Review Summary: There's nobility in being teenaged, intoxicated and utterly invincible.1 of 1 thought this review was well written
On “The Nights of Wine and Roses” Matt King asks “Don’t we have anything to live for? Well, of course we do/ But ’til they come true, we’re drinking.” So begins Celebration Rock, the spectacular cathartic outpouring from King and David Prowse, a Vancouver indie rock duo whose huge guitar sound and pummeling drumming style, coupled with their tendency to cram shout along hooks into every available inch of their songs, makes Japandroids one of those special two-man combos (see the White Stripes, Black Keys and No Age) capable of sounding bigger than a band twice their size. It’s a hungry, magnificent record, and aptly named, because it’s about celebrating the moments (mostly nocturnal ones) that make life so awe-inspiringly full when you’re young. Sure, rock music history is littered with albums that lionize the pleasures of youth unfettered, but rarely do they sound this earnest and meaningful.
Celebration Rock wears it’s heart on its sleeve more than indie rock album I’ve heard in a long time. With breakneck vigor and a hint of romance, King proclaims “We all wanna know what nobody knows, what the nights of wine and roses holds” then one song later on “Fire’s Highway” finds the answer “We dreamed it/Now we know.” These songs are filled with other fiery metaphors for young lives including “roman candles,” “bonfires” and “burning cigarettes” which smolder as their owners “cry like hell to the heavens.” It’s like Born to Run except where Springsteen hung his adolescent hopes on street cars, King and Prowse do so on fireworks and beer bottles. And while you could imagine such a thing might sound sophomoric, there’s something inspiring about the sort of music that will goad both hipsters and frat boys to bounce around deliriously, arm-in-arm on the same concert floor.
Celebration Rock took almost three years to put together, but there’s not an ounce of fat on its wiry frame. At eight tracks, it delivers a tightly coiled punch which perfectly offsets the grandiosity of the songs. Nearly every song has a barn burner hook that sticks in your brain, and the album is perfectly sequenced so you won’t need to skip a track. It’s the kind of record that delivers pure, concentrated rock bliss from start to finish like Weezer’s Blue Album, Built to Spill’s Perfect From Now On, or Radiohead’s The Bends (“Evil’s Sway” even nicks the chord progression from “High and Dry.”)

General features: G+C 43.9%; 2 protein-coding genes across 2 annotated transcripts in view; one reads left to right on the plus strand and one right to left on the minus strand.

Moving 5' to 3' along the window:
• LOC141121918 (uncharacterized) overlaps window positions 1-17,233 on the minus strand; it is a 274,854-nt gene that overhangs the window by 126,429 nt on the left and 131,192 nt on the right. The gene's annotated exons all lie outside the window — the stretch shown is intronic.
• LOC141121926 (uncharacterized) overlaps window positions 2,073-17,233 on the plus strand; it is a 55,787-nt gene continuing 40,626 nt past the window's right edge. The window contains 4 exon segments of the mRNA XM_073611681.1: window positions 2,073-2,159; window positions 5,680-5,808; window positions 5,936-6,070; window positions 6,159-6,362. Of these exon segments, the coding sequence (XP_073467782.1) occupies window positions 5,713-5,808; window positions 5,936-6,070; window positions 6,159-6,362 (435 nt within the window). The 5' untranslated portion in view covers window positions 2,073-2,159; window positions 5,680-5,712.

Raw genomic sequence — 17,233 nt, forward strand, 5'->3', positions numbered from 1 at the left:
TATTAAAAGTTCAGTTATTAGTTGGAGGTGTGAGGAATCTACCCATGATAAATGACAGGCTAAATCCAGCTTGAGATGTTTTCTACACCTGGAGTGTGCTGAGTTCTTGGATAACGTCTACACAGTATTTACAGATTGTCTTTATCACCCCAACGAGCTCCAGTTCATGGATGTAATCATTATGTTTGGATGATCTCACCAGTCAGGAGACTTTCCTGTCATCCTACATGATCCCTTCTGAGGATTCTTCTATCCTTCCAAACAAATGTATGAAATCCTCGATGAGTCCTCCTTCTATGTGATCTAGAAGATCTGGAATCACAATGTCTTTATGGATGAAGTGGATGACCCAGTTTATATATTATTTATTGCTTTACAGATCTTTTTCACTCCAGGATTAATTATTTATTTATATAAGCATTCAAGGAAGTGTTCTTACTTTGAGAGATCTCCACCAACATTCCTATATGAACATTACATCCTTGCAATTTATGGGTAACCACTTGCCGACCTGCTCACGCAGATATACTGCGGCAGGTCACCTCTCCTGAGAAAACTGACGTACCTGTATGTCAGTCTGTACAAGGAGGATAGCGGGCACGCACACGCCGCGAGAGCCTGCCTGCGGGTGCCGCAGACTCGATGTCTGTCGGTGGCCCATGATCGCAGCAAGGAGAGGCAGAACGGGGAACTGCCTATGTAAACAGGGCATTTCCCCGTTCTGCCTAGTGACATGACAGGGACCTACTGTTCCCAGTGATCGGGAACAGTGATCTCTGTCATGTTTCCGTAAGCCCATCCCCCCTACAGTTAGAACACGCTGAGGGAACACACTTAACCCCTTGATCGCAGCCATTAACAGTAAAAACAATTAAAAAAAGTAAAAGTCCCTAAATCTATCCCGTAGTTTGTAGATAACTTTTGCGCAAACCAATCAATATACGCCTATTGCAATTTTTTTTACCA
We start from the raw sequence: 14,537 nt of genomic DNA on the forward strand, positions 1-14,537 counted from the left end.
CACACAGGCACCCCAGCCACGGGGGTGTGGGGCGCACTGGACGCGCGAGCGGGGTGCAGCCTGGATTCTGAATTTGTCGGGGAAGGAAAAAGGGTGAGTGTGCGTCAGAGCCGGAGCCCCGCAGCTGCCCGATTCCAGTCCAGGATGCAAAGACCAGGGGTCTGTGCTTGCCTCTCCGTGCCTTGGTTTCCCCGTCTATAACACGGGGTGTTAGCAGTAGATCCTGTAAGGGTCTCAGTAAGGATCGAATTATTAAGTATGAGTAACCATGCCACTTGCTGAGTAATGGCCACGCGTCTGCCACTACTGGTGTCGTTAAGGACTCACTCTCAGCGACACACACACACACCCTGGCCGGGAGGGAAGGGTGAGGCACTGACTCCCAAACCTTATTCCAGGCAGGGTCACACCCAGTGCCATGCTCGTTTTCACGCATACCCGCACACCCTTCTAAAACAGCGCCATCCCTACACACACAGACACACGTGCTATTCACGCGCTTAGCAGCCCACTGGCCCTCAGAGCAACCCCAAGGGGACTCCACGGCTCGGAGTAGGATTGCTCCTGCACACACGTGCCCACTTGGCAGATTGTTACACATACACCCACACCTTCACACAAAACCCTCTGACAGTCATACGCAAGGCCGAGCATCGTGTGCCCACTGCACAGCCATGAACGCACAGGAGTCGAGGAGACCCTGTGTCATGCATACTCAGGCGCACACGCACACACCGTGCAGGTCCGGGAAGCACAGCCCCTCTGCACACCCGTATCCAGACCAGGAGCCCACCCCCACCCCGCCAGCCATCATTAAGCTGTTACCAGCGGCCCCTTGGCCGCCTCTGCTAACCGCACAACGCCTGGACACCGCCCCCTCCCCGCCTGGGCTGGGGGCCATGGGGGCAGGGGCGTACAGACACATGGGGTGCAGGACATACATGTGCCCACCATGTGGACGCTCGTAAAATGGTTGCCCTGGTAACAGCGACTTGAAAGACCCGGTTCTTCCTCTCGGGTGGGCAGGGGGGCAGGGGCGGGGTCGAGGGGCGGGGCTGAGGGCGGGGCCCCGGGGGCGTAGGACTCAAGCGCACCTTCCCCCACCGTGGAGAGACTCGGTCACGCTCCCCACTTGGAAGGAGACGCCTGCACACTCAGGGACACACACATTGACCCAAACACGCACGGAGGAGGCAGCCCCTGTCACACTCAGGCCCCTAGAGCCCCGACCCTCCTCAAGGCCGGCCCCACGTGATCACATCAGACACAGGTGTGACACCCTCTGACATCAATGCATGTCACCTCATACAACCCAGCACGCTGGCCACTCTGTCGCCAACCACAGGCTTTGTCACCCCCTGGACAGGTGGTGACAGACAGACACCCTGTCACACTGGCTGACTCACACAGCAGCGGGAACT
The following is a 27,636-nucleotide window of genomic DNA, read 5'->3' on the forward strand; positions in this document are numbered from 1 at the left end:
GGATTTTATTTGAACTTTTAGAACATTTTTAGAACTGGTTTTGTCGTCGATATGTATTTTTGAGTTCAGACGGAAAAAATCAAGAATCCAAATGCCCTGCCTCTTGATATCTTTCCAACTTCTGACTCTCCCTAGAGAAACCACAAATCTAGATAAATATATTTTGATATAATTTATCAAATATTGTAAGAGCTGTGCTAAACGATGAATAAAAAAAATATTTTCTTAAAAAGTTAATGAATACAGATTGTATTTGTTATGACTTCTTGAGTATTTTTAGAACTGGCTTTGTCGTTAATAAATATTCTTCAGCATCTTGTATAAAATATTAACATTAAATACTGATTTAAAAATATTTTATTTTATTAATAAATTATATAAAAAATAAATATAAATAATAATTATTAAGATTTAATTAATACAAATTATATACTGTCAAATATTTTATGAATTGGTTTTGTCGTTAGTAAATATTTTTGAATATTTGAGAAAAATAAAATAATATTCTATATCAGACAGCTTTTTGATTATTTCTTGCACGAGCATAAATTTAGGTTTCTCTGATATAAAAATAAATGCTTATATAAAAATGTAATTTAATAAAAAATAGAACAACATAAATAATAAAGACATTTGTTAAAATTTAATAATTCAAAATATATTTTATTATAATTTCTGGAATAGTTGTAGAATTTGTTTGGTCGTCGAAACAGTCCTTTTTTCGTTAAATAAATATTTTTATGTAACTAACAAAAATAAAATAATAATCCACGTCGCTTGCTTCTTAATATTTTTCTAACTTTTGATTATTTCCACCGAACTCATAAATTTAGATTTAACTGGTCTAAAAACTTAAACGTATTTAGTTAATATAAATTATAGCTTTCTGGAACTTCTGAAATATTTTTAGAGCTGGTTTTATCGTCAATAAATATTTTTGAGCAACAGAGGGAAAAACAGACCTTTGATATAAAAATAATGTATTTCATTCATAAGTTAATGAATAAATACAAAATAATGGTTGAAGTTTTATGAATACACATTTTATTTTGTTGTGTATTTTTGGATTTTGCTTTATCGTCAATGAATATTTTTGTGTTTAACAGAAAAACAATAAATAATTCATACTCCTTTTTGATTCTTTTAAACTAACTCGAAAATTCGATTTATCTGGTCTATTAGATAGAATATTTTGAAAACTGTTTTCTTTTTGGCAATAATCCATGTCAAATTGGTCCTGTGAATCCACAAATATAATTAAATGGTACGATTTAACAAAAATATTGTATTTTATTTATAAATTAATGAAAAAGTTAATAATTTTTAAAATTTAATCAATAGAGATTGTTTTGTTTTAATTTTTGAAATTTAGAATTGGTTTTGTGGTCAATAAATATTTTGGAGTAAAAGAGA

On “Adrenaline Nightshift,” King insists “there’s no high like this” and it’s hard not to concur when Japandroids cranks out anthem after anthem, all of which are originals except a ferocious version of the The Gun Club’s rockabilly punk classic “For the Love of Ivy.” While it’s a macabre tale of wrongs righted through violence, the track’s playfulness and energy fit right in with everything else on Celebration Rock. The album peaks with “The House That Heaven Built,” a tour de force of Prowse’s clobbering drums and King’s monster riffage --- it’s a juggernaut of a song, an apex that the entire album speeds toward.
Yet just as powerful and perhaps more emblematic of Japandroids’ take-on-the-world attitude is “Younger Us,” an older track that first surfaced in 2010. It nails a generation’s brash exuberance when King screams “Remember that time when you were already in bed, said *** it, got up to drink with me instead.” The sentiment is more compelling than the same youthful recklessness found in Fun’s “We Are Young” or The Naked and Famous’ “Young Blood,” largely because Japandroids possess something these other groups don’t --- the perspective that comes from maturity. Pushing 30, King and Prowse are already indie rock veterans who’ve been through those insane years when anything goes --- they can still go on world-class benders but recognize the fleeting glory of their debauchery. “Younger Us” is a “My Generation” for indie rock, except Japandroids don’t wanna die before they get old, they just want to party forever.
While bombastic, consistent and thematically similar, Celebration Rock is short enough and the songwriting good enough that it never feels formulaic. It’s a snapshot of that brilliant moment when the party goes supernova and you are in the center or it --- teenaged, intoxicated and utterly invincible. It’s about the rush that twenty-somethings get when howling at the moon, minus the consequence of waking up in the lawn the next morning. As fragile and ephemeral as these moments might be, Celebration Rock makes them feel like the Parthenon. It’s a monument to the unquenchable spirit of youth, and those nights when your glass is full, your friends are all with you, and the future is filled with unending promise.
Indie rock provocateur Calvin Johnson from the Beat Happening once wrote: “I know the secret of rock n’ roll. [It's] a teenaged sport meant to be played by teenagers of all ages --- they could be 15, 25 or 35. It all boils do to whether they’ve got…that beautiful teenage spirit.” For all the mileage on their tires, King and Prowse have got it in spades. Japandroids’ vitality and devil-may-care fearlessness is infectious --- they make the chaos and delinquency of adolescence sound almost noble. If you’re worried about being too old to appreciate Celebration Rock, trust me --- if you were young once, you’ll get it too.